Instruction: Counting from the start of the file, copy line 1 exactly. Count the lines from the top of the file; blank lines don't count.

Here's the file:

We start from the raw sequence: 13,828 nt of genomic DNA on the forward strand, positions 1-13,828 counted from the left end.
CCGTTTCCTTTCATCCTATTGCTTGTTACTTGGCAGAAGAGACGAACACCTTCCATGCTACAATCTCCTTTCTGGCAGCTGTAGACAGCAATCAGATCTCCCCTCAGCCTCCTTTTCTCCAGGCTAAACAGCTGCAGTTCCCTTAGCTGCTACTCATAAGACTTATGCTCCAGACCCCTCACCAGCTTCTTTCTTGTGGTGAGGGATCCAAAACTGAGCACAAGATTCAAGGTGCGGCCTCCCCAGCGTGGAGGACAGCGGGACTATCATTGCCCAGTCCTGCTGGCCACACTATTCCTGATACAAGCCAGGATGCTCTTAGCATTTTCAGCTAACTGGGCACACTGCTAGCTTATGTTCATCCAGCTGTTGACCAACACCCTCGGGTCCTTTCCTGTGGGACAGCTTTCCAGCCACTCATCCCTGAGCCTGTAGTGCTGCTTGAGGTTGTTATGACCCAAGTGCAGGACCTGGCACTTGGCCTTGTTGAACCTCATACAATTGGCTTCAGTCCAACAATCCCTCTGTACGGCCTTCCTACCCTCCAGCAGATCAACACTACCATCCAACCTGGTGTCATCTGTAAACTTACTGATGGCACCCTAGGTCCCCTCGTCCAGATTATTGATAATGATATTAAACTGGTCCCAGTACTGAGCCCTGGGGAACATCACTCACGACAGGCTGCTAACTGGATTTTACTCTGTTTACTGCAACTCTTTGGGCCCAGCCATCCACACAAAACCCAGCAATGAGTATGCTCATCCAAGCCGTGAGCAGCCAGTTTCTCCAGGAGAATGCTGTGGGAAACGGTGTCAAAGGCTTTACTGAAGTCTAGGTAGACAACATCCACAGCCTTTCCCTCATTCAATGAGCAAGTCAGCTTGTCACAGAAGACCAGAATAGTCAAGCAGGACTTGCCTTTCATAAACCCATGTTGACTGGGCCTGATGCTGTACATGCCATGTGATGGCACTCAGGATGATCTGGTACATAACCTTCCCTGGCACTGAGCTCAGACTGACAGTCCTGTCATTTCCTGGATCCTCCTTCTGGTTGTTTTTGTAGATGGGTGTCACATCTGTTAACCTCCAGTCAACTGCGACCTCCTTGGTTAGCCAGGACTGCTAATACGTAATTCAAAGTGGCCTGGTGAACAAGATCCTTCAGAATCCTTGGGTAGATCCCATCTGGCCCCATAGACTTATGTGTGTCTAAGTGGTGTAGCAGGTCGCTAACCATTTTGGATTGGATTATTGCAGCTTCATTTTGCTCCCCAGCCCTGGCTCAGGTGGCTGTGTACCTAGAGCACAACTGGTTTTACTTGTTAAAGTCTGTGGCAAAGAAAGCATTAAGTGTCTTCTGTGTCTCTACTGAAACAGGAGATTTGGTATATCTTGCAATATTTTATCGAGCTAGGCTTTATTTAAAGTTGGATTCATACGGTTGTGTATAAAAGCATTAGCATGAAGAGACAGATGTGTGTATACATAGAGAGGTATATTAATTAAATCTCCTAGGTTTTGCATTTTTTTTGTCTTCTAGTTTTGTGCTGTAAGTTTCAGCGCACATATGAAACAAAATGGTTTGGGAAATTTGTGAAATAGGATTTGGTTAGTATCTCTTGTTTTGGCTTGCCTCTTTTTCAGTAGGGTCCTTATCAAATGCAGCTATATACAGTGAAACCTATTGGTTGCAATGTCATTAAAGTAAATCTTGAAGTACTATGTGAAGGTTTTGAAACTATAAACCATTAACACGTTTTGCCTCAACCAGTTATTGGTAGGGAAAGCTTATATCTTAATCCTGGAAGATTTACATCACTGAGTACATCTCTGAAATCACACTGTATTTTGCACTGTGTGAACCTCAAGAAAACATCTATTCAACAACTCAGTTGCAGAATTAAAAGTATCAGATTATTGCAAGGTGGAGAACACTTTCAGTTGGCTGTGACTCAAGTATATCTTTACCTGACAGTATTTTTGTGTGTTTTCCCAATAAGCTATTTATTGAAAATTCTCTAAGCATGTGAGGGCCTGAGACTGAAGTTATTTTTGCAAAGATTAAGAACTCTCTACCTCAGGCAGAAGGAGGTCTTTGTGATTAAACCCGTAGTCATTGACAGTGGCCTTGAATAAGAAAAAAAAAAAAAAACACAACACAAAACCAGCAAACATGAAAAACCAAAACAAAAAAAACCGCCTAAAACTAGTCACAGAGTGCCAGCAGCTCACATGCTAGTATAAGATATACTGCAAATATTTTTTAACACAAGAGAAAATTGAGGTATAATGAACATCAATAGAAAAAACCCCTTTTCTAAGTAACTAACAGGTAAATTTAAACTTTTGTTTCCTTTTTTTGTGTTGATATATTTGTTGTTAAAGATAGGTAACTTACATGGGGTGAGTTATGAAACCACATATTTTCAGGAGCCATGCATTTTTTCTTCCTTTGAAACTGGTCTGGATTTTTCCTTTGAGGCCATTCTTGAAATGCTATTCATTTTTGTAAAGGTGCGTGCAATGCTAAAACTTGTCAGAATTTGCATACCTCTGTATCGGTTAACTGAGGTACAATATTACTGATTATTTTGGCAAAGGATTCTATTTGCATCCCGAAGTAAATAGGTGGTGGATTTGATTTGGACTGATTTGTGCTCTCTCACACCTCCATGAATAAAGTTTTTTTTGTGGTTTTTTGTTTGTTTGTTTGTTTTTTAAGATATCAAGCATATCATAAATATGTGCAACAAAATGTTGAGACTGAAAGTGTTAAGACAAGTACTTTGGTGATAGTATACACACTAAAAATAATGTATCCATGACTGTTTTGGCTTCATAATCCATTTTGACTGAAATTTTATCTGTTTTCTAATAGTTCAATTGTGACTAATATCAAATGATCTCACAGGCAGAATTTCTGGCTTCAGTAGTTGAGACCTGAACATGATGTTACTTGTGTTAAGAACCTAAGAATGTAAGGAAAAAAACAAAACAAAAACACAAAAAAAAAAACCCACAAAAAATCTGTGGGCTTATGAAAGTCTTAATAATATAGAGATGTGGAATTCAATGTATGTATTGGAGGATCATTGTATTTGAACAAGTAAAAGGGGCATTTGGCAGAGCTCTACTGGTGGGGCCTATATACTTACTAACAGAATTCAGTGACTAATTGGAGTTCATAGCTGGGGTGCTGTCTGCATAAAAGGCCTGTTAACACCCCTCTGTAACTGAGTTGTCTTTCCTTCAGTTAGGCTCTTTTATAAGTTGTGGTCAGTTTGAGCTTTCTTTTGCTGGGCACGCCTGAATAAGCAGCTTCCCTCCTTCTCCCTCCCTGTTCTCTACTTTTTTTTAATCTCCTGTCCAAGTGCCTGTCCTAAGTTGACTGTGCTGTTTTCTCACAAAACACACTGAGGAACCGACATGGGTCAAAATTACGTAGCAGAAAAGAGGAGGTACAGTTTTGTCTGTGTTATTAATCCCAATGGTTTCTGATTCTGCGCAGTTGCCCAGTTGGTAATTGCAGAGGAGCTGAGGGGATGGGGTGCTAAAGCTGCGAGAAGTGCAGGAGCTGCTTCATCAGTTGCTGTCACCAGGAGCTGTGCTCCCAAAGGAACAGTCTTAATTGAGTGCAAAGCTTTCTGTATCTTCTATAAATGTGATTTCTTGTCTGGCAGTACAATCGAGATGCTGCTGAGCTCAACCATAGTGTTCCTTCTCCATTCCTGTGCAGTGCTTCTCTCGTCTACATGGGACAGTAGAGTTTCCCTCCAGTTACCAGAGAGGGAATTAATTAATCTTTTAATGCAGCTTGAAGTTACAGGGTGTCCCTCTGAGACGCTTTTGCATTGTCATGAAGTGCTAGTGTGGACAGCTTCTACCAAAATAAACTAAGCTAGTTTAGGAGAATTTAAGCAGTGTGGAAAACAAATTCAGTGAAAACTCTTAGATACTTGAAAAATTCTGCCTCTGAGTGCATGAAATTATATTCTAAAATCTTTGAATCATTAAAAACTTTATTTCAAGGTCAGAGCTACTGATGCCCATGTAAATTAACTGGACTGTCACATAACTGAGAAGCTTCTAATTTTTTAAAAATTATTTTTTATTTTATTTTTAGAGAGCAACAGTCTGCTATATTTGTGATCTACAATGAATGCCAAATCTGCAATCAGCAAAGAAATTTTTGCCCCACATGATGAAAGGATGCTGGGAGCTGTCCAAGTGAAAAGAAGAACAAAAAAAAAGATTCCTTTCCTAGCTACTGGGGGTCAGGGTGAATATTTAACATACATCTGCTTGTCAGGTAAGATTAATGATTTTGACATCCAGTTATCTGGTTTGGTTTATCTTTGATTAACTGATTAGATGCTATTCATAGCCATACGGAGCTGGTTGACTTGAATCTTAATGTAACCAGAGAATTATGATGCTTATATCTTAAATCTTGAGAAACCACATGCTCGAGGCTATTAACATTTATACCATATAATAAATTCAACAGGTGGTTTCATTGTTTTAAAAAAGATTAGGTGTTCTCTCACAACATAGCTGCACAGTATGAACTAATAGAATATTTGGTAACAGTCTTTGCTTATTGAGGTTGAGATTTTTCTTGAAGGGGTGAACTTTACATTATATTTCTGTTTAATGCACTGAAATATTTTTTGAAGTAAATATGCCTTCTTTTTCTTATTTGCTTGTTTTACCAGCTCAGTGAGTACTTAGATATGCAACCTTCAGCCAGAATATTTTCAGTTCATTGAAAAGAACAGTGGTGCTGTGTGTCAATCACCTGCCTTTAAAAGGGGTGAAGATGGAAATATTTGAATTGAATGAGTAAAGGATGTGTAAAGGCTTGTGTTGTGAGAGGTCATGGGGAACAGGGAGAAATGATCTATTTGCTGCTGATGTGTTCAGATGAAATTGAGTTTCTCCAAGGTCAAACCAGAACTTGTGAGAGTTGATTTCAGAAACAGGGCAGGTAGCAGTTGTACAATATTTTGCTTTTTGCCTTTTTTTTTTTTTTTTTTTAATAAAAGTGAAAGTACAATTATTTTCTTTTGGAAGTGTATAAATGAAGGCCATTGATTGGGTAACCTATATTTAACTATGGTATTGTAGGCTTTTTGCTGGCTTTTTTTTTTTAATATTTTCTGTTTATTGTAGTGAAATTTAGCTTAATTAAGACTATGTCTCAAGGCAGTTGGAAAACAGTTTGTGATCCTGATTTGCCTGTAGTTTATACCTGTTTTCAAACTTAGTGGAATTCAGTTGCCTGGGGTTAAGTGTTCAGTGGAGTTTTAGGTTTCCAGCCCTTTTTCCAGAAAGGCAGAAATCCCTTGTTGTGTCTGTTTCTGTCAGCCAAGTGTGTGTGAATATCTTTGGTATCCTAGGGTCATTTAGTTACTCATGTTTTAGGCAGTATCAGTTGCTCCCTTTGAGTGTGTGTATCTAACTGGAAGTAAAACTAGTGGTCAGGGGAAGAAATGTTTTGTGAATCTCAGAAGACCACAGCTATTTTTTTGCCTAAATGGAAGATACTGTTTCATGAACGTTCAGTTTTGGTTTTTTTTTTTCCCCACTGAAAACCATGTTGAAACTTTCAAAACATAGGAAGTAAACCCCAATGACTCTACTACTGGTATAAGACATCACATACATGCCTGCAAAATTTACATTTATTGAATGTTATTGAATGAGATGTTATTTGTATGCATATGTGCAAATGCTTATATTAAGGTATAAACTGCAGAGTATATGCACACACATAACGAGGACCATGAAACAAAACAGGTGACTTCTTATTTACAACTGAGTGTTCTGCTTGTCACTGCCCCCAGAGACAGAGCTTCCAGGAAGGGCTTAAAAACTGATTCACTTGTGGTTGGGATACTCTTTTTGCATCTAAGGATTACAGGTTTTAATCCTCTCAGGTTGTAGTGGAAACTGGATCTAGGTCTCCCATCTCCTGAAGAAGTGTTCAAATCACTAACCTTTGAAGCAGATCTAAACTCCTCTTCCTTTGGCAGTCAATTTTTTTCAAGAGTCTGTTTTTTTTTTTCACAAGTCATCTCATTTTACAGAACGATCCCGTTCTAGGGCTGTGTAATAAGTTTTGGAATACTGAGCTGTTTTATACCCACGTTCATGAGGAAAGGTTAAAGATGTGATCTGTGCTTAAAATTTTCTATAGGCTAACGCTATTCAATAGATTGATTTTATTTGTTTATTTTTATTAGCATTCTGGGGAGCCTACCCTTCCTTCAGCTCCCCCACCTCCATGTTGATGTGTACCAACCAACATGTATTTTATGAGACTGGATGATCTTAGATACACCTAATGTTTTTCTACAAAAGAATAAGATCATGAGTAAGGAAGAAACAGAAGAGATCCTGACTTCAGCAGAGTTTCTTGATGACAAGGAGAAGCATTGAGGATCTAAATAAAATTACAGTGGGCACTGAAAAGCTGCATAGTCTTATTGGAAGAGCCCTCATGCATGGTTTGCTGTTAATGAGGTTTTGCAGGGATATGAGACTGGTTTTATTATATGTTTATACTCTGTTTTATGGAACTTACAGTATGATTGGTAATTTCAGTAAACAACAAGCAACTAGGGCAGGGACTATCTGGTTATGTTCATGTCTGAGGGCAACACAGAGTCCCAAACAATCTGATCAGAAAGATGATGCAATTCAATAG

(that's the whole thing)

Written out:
We start from the raw sequence: 13,828 nt of genomic DNA on the forward strand, positions 1-13,828 counted from the left end.